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What Women Want

Posted in Judges on Wednesday May 13 2009 @ 8:25am

What do women want in a Supreme Court Justice?

Not surprisingly, women are more likely to want President Obama to appoint a woman to the highest court's bench. A recent Gallup poll suggested that 38% of women surveyed believed such an appointment is essential or a good idea. This is in comparison to men, only 24% of whom thought appointing a woman was essential or a good idea.

But they're not *that* much more likely. Thirty-eight percent is still not very many. Why?

Ignorance could be one reason: it could be that, as one researcher noted, It is unclear how much the average American knows about the current demographic composition of the Supreme Court. Indeed, every so often we see surveys showing that Homer Simpson and Jessica Simpson are more recognizable to the general public than the current vice president is. See No Clamor for High Court Appointee to Be Woman, Minority, Frank Newport, Gallup (May 13, 2009), and Americans Not Concerned with Diversity on Supreme Court, Poll Shows, Mark Silva, L.A. Times (May 13, 2009).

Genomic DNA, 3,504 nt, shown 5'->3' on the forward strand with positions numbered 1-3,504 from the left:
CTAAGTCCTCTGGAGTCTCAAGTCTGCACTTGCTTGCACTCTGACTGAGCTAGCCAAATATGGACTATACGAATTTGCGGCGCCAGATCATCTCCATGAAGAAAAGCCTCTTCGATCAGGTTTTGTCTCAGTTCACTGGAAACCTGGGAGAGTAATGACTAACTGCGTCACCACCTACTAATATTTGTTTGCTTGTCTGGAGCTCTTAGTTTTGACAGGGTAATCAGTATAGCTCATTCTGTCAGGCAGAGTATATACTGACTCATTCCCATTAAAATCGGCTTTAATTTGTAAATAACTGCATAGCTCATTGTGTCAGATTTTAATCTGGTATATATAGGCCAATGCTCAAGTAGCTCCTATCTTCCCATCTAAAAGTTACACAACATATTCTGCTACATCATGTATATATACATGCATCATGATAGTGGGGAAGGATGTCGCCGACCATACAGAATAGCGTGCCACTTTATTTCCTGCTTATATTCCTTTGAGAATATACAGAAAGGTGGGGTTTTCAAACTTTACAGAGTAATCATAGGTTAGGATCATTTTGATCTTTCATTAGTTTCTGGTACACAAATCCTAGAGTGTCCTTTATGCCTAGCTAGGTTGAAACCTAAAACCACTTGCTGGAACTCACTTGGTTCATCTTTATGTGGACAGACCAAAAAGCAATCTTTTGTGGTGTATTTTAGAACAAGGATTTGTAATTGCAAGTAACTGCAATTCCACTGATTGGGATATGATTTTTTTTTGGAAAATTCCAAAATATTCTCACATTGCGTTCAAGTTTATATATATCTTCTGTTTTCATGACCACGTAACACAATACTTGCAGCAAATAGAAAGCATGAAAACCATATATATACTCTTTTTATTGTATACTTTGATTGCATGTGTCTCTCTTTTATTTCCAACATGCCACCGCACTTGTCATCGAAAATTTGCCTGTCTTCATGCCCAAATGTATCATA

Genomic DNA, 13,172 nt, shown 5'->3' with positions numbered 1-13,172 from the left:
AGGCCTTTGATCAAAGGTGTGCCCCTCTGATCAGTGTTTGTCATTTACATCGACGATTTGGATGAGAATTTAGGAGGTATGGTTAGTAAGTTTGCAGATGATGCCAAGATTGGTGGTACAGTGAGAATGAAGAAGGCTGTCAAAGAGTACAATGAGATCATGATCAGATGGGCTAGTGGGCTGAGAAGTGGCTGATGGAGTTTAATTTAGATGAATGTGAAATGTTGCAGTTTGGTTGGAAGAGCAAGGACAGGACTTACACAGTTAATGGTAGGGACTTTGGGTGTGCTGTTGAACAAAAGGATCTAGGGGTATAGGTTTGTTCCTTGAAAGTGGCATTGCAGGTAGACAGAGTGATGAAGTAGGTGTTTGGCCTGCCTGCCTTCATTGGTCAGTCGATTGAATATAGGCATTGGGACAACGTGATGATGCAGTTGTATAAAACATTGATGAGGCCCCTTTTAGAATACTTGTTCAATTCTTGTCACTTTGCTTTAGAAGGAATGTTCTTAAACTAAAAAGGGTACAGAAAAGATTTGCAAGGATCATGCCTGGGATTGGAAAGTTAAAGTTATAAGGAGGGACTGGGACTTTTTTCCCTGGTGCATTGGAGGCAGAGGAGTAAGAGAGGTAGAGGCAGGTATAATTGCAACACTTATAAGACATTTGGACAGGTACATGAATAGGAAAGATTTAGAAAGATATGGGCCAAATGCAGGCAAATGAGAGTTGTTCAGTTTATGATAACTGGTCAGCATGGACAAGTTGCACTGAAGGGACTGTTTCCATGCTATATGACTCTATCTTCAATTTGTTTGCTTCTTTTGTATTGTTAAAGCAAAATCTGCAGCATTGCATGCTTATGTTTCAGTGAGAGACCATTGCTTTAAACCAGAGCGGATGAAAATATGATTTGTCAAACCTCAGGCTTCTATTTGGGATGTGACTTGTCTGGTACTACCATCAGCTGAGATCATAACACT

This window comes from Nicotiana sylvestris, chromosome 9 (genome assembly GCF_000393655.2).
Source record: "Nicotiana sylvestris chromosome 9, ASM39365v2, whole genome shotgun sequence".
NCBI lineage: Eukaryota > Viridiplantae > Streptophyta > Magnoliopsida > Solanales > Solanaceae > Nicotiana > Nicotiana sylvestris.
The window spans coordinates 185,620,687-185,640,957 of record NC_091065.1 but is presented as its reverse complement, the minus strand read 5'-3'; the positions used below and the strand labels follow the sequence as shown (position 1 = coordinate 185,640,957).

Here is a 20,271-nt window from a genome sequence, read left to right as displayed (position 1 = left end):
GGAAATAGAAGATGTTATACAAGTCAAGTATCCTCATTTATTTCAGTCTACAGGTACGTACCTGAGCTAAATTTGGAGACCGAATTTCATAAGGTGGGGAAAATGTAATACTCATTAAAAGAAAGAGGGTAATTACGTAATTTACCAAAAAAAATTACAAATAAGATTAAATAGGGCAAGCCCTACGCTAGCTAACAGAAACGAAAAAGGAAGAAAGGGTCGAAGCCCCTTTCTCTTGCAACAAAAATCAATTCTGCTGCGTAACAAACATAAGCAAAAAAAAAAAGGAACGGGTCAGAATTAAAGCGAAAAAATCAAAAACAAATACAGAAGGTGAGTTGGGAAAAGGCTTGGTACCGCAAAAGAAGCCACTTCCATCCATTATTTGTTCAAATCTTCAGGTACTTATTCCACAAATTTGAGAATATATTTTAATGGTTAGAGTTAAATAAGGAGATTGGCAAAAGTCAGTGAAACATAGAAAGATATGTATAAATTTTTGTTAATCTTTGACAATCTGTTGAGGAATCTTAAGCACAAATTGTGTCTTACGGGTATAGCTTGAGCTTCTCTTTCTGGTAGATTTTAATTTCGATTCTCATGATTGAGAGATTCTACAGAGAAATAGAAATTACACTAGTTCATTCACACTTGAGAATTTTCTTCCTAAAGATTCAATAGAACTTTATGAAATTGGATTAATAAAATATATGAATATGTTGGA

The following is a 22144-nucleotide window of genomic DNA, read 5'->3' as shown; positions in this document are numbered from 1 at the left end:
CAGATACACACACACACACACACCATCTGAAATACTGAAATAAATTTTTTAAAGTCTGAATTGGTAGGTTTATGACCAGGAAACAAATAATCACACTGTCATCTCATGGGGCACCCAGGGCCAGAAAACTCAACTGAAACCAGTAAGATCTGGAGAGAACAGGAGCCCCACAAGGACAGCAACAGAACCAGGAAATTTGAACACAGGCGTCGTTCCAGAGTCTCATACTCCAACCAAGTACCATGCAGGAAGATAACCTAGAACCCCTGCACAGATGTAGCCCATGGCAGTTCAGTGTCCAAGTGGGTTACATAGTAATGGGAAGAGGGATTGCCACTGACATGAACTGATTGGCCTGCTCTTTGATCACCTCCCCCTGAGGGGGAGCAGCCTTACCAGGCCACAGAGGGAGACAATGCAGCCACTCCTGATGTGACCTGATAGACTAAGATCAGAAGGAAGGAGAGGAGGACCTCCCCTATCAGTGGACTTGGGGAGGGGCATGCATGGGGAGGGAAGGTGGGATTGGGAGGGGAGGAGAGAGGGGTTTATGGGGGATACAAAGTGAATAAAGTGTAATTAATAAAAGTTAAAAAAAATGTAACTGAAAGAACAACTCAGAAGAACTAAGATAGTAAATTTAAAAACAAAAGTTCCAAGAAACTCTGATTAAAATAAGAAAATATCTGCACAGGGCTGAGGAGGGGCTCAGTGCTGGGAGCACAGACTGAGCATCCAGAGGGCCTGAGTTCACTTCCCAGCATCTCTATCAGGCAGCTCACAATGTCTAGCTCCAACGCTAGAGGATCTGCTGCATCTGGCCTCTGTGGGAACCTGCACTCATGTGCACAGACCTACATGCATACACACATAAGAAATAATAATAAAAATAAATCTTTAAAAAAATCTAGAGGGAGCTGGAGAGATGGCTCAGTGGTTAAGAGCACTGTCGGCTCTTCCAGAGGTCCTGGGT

Another reason could be that those surveyed are thoughtful. Diversity is a good goal, but it may not achieve anything beyond itself. That is, diversity achieves diversity. Justice Thomas, for example, has not turned any tides (nor do we believe he wants to). A minority woman on the SCOTUS? Which minority? Which woman? Dahlia Lithwick decodes it all for you in The Fairer Sex, Slate (April 11, 2009).

Justice Souter was appointed in the hopes that he would be a right-wing anchor. Recall, too, that Justice Stevens was a Ford appointee. Could there be a reverse-Souter effect in which an appointee slides to the right after a few years under the robe? See the hopeful Let's Have a Reverse Souter, Matthew J. Franck, National Review (May 1, 2009). As Billie Holiday sang, One never knows, does one?

Finally, one commentator suggests that what the bench needs is a person with high emotional intelligence. See A Judge Without Empathy is Inhuman, Robert Burton, Salon (May 12, 2009).

So what do women want for the SCOTUS? Given that this country's women include Sarah Palin, Wanda Sykes, Carrie Prejean, and Sister Helen Prejean, our opinions are more diverse than the Supreme Court ever will be.

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